Mass exodus of staff

  1. Our morale is at an all time low. New administration took over and now they are reducing staffing to the point where you really just cannot do a good job. We are stretched so thin we are all ready to snap. Half of our floor has given notice or quit. No one is being hired. All of the higher paid (well seasoned and EXPERIENCED) nurses are being let go for various bogus reasons. One entire floor now is all new grads. I love new grads, but there needs to be SOMEONE to go to when you have a question! Their charge has been there less than 6 months. It is all about the almighty dollar. You would think that having so many nurses quit or get let go and leaving the hospital SO UNDERSTAFFED would make the administration nervous, but they seem to be moving forward with the whole "take more patients" and hope no one dies route. So discouraged.
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    About beeker

    Joined: Dec '11; Posts: 388; Likes: 713


  3. by   Nurseadam
    That's sad. You can't do anything about it though...
  4. by   xoemmylouox
    Sadly we have been going through the same thing for over a year now. No new admin, but new "ideas". Like cutting our benefits, but the docs, managers, and admin all still get their bonuses. We are also cutting staff, firing anyone with 10+ years of experience, etc. Patient satisfaction scores are down, patients are leaving our facility and going elsewhere. It doesn't seem to matter. .
  5. by   joanna73
    The Canadian economy is lukewarm at best. Many of our facilities are understaffed, and more budget cuts coming. Instead of staffing accordingly, some facilities are opting not to fill positions when someone goes on leave or retires, and many positions are PRN. No guaranteed schedule, no benefits. Unfortunately, nursing is still at a low point.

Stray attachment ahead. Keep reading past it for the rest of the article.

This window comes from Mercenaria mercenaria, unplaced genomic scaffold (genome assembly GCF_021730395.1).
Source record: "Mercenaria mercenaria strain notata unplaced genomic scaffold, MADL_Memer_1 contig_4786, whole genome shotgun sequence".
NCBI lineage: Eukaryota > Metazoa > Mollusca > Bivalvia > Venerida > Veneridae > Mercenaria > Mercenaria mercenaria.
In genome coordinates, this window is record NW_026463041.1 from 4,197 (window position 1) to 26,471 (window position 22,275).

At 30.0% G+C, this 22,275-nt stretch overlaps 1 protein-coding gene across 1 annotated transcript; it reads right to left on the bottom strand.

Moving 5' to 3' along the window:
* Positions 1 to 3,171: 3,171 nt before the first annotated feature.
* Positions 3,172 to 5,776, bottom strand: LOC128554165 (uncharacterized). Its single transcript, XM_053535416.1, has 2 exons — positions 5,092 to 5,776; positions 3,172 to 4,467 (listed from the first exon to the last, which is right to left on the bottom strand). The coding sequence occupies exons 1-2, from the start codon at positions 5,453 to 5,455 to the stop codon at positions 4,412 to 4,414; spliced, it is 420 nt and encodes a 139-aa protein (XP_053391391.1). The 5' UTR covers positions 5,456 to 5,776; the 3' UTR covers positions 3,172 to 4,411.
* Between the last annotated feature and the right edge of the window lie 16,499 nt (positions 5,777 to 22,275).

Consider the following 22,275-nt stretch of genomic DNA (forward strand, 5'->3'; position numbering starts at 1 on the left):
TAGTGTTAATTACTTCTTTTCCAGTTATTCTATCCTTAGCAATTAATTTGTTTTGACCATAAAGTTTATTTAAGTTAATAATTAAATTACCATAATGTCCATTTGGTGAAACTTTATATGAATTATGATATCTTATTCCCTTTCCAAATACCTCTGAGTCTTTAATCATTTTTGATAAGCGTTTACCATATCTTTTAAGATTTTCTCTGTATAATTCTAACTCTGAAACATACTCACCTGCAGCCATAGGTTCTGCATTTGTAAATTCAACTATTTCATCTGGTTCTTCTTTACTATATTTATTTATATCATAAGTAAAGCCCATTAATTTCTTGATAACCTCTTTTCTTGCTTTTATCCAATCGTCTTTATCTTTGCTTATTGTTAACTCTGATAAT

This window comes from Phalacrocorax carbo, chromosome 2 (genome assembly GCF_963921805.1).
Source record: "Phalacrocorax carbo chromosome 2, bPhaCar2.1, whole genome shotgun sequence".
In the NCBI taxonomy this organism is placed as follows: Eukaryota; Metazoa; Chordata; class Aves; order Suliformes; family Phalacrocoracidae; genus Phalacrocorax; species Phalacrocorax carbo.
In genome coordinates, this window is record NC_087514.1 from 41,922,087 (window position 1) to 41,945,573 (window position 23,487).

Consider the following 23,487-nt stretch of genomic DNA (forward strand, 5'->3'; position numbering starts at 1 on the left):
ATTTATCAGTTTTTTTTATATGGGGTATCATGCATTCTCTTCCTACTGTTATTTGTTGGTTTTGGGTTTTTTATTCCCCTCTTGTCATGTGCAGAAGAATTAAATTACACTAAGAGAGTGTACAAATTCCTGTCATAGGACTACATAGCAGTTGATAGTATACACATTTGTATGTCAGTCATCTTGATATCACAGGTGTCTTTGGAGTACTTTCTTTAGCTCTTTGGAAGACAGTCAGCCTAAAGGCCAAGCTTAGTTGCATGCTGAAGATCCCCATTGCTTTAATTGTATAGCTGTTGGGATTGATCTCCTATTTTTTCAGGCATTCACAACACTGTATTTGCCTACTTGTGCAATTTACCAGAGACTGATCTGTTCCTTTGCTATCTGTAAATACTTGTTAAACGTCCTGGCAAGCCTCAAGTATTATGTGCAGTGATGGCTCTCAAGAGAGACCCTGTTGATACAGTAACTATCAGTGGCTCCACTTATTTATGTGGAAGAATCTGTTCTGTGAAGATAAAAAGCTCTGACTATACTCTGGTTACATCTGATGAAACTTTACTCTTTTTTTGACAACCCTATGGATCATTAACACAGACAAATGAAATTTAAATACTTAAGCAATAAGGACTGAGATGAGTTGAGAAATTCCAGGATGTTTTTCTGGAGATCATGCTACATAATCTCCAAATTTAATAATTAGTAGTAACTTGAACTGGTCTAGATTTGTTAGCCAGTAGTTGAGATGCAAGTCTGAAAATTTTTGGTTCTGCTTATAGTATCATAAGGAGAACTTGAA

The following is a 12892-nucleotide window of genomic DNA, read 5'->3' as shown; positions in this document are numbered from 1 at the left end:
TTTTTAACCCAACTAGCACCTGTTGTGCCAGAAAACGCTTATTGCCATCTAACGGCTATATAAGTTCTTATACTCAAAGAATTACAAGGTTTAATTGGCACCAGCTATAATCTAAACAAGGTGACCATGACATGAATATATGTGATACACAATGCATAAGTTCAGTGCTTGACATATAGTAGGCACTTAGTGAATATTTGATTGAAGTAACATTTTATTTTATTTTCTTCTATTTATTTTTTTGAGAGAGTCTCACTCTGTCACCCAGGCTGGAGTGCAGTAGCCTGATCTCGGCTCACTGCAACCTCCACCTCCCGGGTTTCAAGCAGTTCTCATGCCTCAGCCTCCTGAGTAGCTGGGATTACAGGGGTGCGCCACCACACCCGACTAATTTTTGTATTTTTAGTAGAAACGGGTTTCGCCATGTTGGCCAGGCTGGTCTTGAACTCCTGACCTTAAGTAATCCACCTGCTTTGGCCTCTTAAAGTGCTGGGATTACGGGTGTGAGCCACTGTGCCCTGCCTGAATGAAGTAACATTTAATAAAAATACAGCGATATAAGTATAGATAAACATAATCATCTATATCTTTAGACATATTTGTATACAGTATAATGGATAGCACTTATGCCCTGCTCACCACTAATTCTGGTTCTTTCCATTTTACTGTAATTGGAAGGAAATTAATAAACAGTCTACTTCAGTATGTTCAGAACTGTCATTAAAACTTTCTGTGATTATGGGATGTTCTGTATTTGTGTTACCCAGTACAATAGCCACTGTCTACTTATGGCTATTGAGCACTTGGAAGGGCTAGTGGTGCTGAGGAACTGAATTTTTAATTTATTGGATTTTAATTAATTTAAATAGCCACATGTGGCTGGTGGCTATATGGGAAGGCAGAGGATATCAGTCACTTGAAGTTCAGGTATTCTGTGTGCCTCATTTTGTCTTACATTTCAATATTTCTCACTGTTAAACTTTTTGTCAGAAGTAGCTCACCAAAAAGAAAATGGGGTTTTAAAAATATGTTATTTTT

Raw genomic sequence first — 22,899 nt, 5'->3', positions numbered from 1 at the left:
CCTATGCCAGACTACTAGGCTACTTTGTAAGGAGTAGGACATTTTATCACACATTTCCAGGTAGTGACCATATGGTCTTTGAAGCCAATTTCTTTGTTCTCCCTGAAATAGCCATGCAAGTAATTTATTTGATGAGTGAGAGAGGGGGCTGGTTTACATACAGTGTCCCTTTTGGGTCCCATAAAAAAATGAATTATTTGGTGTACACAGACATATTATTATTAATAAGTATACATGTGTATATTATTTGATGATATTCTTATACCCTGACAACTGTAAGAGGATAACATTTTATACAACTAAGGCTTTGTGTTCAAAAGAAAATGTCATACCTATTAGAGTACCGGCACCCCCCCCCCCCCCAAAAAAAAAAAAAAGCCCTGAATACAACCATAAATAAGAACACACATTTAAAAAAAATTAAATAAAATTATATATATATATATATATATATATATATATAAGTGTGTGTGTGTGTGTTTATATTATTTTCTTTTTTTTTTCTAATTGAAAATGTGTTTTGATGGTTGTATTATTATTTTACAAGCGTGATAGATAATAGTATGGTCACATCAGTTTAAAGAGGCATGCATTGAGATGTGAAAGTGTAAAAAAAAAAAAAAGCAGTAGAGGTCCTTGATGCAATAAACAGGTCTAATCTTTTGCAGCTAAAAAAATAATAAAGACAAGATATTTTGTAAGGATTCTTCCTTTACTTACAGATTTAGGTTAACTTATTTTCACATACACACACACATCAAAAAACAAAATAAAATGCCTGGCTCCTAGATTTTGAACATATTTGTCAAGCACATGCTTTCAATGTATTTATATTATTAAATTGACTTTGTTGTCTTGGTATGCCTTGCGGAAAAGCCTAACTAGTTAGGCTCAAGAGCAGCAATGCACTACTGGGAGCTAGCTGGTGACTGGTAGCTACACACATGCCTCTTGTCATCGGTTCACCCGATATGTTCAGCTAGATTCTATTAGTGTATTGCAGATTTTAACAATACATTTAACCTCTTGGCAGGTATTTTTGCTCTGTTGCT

6. by   Nurse_
    Unless the patient care and quality is pretty much unchanged, there's really nothing to do.
  7. by   HouTx
    Was your hospital purchased by a new organization? If so, which one? Some of them have a 'cutthroat' reputation & slash-and-burn mentality. Decreasing cost is their highest priority. In this type of situation, the only thing you can do is 'vote with your feet' and according to your comments it seems like that is what is going on.

    I know it is not much comfort, but in the long run this is all going to come back to bite admin. New legislation has linked reimbursement to quality outcomes & patient satisfaction... neither of which are sustainable in the type of climate you have described. So - these chickens will come home to roost, and have a very negative effect on the administrators who made those decisions. But, they'll probably be long gone by then, after having been awarded massive executive bonuses for such a 'dramatic turnaround'.
  8. by   Chisca
    Being short staffed means there is some care/treatments that are not being done. So what's not getting done? Document, document, document. It sounds as if the staff is being forced to ration and I'd want to know who is making those decisions. Throw it back to management as to what has priority and what can be omitted. If they refuse, document and take it to the medical director. Call each attending and let them know. It is beyond your scope of practice to decide what care a patient will or will not receive. Don't get caught in that trap.
  9. by   bsnanat2
    Don't jeopardize your license, your health or sanity. A new job is easier to get than a new license. The only thing the lawyers and admin will say is "if x no. of patients was too many, why did you accept them?"